Let Us Prey
Despite Recent Conviction, Critics Say the DA Goes Easy on Child-Molesting Priests

By Gustavo Arellano
Orange County Weekly
Downloaded April 12, 2004

[See also other articles by Gustavo Arellano.]

When Judge Richard W. Stanford sent Father Gerardo Tanilong to prison last week, it was very nearly a first for Orange County.

Tanilong, who most recently served at Our Lady of Guadalupe in Santa Ana’s Delhi barrio, had pleaded guilty in January to charges of fondling a 15-year-old girl while riding in a car with the victim and her family.

Illustration by Bob Aul

The maximum penalty for Tanilong’s crime—two felony counts of lewd conduct with a minor—is three years and eight months. But deputy district attorney Sheila Hanson asked the judge for just one year, with three years probation. Stanford countered with six months, reasoning that Tanilong "immediately expressed remorse" for his crime, that the groping did not constitute "substantial sexual contact," and that Tanilong "is not a danger to society."

"The People were satisfied that the system works," Hanson later told reporters. "[The sentence] is reasonable."

However you set the price for groping a kid, Hanson has reason to cheer: though the Diocese of Orange admits it harbored at least 22 child-molesting priests in its 28-year history, Tanilong is just the second county Catholic priest ever convicted of sexually abusing a minor. You have to go back 18 years for the last conviction, the 1986 trial of Father Andrew Christian Andersen. He pleaded guilty to 26 counts of inappropriately touching four altar boys while serving at St. Bonaventure in Huntington Beach.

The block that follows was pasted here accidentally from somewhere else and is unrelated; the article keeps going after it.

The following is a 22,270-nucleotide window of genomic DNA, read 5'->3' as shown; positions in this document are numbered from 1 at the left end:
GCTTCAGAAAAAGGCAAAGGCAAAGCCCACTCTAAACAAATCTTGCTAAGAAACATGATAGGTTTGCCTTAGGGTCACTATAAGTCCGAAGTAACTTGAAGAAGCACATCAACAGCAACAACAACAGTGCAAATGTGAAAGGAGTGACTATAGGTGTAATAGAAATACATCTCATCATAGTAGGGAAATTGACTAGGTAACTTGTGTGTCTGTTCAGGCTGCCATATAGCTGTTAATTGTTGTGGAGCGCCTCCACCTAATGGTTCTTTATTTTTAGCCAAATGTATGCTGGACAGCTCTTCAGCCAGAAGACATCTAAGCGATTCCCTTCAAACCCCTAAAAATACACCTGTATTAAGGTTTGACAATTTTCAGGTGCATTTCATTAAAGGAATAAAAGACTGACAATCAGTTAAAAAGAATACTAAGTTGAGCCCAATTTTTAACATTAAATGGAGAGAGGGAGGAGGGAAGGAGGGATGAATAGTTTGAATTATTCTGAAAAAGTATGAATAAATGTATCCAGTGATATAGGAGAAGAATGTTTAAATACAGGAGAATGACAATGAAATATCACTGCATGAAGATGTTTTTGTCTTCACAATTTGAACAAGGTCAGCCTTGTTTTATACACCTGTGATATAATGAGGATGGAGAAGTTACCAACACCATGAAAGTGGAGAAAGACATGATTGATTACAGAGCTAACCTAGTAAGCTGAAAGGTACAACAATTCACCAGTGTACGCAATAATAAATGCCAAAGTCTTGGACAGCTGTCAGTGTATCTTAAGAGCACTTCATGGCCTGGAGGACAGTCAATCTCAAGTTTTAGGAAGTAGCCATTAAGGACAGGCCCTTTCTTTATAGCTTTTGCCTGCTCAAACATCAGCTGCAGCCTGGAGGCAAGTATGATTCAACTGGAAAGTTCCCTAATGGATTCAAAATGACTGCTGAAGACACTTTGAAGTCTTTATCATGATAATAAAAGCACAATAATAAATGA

Though such convictions are rare, the office of DA Tony Rackauckas is crowing. "Since Tony has been here, we’ve filed every case we possibly could. I can’t say we’ve had a difficult time convicting guilty priests," says DA spokeswoman Susan Schroeder. "If you consider [the Tanilong case], you could say we’re batting 100 percent."

Schroeder’s clearly no baseball fan. But she has some evidence that the DA is aggressively pursuing child-molesting priests. Last year, Rackauckas issued arrest warrants for four priests wanted on child-molestation charges. One killed himself in Mexico with federal agents closing in; three others escaped trial because of a Supreme Court decision that changed the statute of limitations.

But critics continue to say the DA goes easy on priests who prey on kids.

Ryan DiMaria alleges he was molested by his school’s principal, Father Michael Harris, while a junior at Santa Margarita High School in the early ’90s. When DiMaria filed a civil lawsuit in 1999 against Harris, he had every reason to believe Harris would face jail time.

"We met with a deputy DA and let him know we had all the evidence he would need—there was more evidence in [the Harris] case than you can imagine," recalled DiMaria

A 1994 psychological report included in the civil trial concluded that Harris was sexually attracted to adolescents and warned, "It has been our experience that in many cases like these, the [sexual abuse] allegations that have surfaced are only a few of the actual incidents of abuse that have occurred." Other evidence about Harris had been public for years, though, including the fact that the Diocese of Orange prohibited Harris from presiding over Mass during the mid-’90s after accusations that he repeatedly fondled at least four other boys.